Sarah Cochrane wrote to Anne Marie Morris asking her to speak out against proposals in the governments mini budget. These proposals would have weakened laws which protect wildlife and the environment.
Buckland and Milber Ward – Newton Abbot
Eloise Rokirilov commented on the Bradley Mill Industrial Estate planning application and included concerns regarding local wildlife.
Buckland in the Moor
The WWs in Buckland held a tree hub for the Devon Wildlife Trust and distributed 350 trees.
Chudleigh Wild held 2 Bat evenings, which were well attended by children and adults! They also organised a talk where John Evans (a local professional geologist) spoke about Chudleigh’s geology. As mentioned previously, Chudleigh Wild are part of a trial to develop a new system to track bats and birds called the Motus Wildlife Tracking System. Professor Fiona Mathews from the Uni of Sussex is leading the trial and, so far, it has been successful. More greater horseshoe bats were tagged this autumn! Chudleigh Wild continued to do riverfly surveys in the River Teign and Kate Brook. They also walked the Kate Brook to record anything that may be reducing water quality.
College Ward – Newton Abbot
Christine Callard sowed lots more yellow rattle at Ogwell Cross Cemetery and also sowed greater knapweed, hedge bedstraw and field scabious.
Dave Hutton, Scott Williams and Gill approached TDC to ask for permission to plant native trees and an orchard on council land. Scott held a WW information stand at a CAG event in Dawlish. Dave and Scott are starting a Devon Carbon Plan reading club to bring people together to understand what the plan means for the community. Jo King has been using Birdtrack to record oystercatchers, curlew and other waders that are using fields near to the Exe Estuary, but outside of the Special Protection Area (SPA). Her records will help to show what land is functionally linked to the SPA, and this information should be taken into consideration in any planning applications. More waders are using fields to forage, as cockle and mussel numbers have crashed by 70% in the estuary.
Julia has joined Smatters, which is a Dunsford-based litter picking group. Dunsford WWs sowed yellow rattle at St Mary’s Churchyard under the guidance of Elliott Fairs (WW for Doddidiscombsleigh). Elliott also led a bat evening at the church. WWs led a moth trapping session at the churchyard with the help of Sam Gray, who is a local moth expert! 80 species were recorded and Julia wrote about the evening in the parish newsletter. Julia and Pip Hayes have continued to organise monthly meetings at pubs around the Teign Valley. Dunsford WWs are using the DBRC’s methodology to survey hedgerows and have found it easier to use than the PTES survey. Pip contacted a local farmer about adopting a 3 year rotational hedge cutting practice.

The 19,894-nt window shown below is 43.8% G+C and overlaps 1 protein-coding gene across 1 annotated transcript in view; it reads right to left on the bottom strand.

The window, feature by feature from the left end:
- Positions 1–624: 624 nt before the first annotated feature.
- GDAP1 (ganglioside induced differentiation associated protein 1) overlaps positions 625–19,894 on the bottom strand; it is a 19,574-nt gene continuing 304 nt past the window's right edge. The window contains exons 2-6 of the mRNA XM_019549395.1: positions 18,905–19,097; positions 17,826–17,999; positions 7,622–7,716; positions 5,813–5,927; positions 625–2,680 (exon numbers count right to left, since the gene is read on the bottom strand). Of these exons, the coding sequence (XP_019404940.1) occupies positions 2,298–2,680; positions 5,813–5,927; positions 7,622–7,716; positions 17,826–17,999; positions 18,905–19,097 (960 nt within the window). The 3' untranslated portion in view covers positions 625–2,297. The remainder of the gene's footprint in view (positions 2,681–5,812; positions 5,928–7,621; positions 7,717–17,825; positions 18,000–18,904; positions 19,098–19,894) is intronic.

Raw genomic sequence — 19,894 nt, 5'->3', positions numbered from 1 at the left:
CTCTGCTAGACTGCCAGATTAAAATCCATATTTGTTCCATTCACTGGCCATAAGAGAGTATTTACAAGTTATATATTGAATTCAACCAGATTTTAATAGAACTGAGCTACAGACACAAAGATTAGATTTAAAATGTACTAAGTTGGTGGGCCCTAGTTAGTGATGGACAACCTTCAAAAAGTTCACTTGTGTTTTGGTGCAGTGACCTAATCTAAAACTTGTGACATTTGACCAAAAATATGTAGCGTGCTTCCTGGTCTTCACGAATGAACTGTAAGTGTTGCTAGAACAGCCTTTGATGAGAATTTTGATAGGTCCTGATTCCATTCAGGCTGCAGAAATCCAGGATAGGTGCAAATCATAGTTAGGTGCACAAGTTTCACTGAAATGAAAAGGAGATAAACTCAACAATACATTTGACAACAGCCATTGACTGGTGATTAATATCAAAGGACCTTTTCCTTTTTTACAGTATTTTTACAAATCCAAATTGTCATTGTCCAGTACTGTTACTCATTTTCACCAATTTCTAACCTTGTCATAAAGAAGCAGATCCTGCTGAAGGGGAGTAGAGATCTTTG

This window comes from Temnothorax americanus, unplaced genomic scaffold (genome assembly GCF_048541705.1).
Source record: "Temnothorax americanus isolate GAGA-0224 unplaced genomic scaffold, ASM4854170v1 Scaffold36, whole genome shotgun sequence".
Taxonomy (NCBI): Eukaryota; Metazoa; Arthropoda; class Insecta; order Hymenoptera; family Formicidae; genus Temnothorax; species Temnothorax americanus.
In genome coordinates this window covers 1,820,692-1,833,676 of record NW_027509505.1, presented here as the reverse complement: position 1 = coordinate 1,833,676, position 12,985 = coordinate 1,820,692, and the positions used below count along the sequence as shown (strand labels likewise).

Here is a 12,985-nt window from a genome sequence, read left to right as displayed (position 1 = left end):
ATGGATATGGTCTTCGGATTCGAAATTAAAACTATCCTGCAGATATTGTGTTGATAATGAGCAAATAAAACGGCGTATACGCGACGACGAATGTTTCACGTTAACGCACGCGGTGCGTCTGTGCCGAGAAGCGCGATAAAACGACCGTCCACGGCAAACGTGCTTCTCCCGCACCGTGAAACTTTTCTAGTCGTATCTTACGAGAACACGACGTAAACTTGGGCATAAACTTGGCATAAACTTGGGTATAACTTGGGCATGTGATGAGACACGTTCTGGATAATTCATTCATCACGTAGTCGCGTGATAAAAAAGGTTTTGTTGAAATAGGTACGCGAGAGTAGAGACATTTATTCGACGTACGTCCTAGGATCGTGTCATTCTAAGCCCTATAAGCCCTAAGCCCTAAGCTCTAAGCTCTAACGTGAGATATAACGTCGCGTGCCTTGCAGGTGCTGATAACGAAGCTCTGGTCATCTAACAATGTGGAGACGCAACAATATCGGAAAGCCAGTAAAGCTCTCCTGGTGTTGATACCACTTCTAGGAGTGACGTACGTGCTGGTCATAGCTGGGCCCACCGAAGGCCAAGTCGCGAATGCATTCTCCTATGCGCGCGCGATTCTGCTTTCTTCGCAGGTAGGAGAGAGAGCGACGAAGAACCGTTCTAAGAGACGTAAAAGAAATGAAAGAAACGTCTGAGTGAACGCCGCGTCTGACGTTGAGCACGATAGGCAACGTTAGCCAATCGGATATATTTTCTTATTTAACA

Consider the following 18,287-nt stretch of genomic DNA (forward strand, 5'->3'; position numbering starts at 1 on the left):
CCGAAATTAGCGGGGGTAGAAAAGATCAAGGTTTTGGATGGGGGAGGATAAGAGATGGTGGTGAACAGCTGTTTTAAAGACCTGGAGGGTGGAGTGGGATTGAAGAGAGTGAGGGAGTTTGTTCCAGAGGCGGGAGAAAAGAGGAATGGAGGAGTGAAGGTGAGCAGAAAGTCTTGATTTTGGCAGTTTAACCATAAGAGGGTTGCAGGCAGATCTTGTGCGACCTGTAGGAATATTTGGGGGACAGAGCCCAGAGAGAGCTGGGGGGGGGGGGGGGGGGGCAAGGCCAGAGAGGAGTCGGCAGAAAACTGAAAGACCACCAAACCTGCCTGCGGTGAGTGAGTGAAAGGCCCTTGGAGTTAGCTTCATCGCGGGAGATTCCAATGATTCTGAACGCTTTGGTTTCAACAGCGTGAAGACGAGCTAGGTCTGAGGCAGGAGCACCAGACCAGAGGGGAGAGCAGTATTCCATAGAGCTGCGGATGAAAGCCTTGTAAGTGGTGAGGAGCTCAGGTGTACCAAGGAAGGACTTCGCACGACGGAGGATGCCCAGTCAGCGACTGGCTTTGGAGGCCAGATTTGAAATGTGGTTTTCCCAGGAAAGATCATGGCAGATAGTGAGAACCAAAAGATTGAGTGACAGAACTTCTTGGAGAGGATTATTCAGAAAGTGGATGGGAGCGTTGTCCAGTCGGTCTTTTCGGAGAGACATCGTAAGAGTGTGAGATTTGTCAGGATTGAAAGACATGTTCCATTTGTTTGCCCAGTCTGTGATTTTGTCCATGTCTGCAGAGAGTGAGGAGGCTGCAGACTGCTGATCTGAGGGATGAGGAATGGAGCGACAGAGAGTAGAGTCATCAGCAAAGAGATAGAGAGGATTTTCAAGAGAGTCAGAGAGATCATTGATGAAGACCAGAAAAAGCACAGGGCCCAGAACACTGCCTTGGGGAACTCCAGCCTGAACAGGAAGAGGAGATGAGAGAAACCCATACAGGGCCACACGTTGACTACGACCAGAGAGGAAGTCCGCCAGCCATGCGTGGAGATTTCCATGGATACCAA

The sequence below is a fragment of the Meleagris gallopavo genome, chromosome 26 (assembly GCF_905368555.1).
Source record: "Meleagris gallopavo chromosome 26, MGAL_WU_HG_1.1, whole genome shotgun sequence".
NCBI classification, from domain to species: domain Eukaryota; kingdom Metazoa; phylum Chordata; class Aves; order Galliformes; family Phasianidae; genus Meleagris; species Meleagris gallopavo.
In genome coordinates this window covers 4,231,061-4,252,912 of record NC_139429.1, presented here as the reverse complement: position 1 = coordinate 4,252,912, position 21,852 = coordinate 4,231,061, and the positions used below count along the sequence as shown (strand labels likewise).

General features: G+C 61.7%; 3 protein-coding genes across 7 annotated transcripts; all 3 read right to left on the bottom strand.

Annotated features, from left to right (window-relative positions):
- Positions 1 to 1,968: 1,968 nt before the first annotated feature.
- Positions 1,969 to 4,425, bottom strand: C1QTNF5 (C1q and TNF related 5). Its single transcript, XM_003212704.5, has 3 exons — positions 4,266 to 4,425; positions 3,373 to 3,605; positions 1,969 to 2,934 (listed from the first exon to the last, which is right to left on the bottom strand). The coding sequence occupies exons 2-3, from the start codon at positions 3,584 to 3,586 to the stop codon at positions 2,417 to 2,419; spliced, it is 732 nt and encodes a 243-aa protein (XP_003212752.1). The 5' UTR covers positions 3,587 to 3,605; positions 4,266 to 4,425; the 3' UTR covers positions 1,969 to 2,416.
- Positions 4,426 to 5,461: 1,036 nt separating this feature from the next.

As many of you know, Peter Chandler, our Exminster WW, sadly passed away in September. Peter is greatly missed, as he was a lovely person and an enthusiastic WW, who enjoyed sharing his skills with others. The Exminster Green Spaces group have now taken up the Wildlife Warden role. They have been working on the Exminster Nature Recovery Project for last 10 months. This has 3 main themes which are building on existing voluntary action, community engagement and partnership working. Some highlights of their work over the past season include tree planting, creating a community tree nursery (with kit from DWT), installing a barn owl box at a green space and planting bulbs. They have also been promoting DWT’s Wildlife Gardening Award, organised the Exminster Environment Fair, have been writing articles for the parish magazine and manage a Facebook page. They are in discussion with TDC and the local churchwarden about the management of St Martin’s Churchyard. Log piles have been created and areas have been identified for ecological enhancement.
Linda Corkerton and Janet Miller (Bovey Tracey WW) have an agreement with the editor of The Cottage Magazine to write articles about wildlife. The Cottage Magazine goes out to 6,000 households.
Members of Ippleplanet have joined the WW Scheme. They have agreed to help DCC plant 3,000 trees at Bulleigh Elms Farm!
Ogwild are promoting DWT’s wildlife gardening scheme. They will plant more fruit and deciduous trees at Rectory Field this winter, and have planted several kilos of daffodils around the village. They have also been busy with the seasonal management of sites that they manage.
Paul Havemann has been writing articles for the parish magazine. Topics include gardening for wildlife, the DWT gardening award, impacts to nature from unseasonal weather, COP 27 and COP15, the government’s mini budget, the state of UK’s dragonflies (which are doing well!), ocean pollution, and reducing carbon emissions.
Alison McGregor wrote to Marie Morris about proposals in the government’s mini budget.
Jill Connole has been looking into why one of the mature trees on the village green is diseased and what is causing it to lose bark as well as possible solutions.
Marije helped on ACT’s stand at an XR event in Teignmouth. She also helped the TDC rangers to coppice hazel at Orley Common and used the leftover brash to create a coral around the coppiced stumps to prevent deer browsing. Marije also put out hedgehog footprint tunnels at Teignmouth Cemetery.There wasn’t presence of hedgehogs, but she did get prints of a fox and cat!
I wish all of you a Merry Christmas and a Happy New Year, and I look forward to seeing many of you at Wildlife Warden events in January!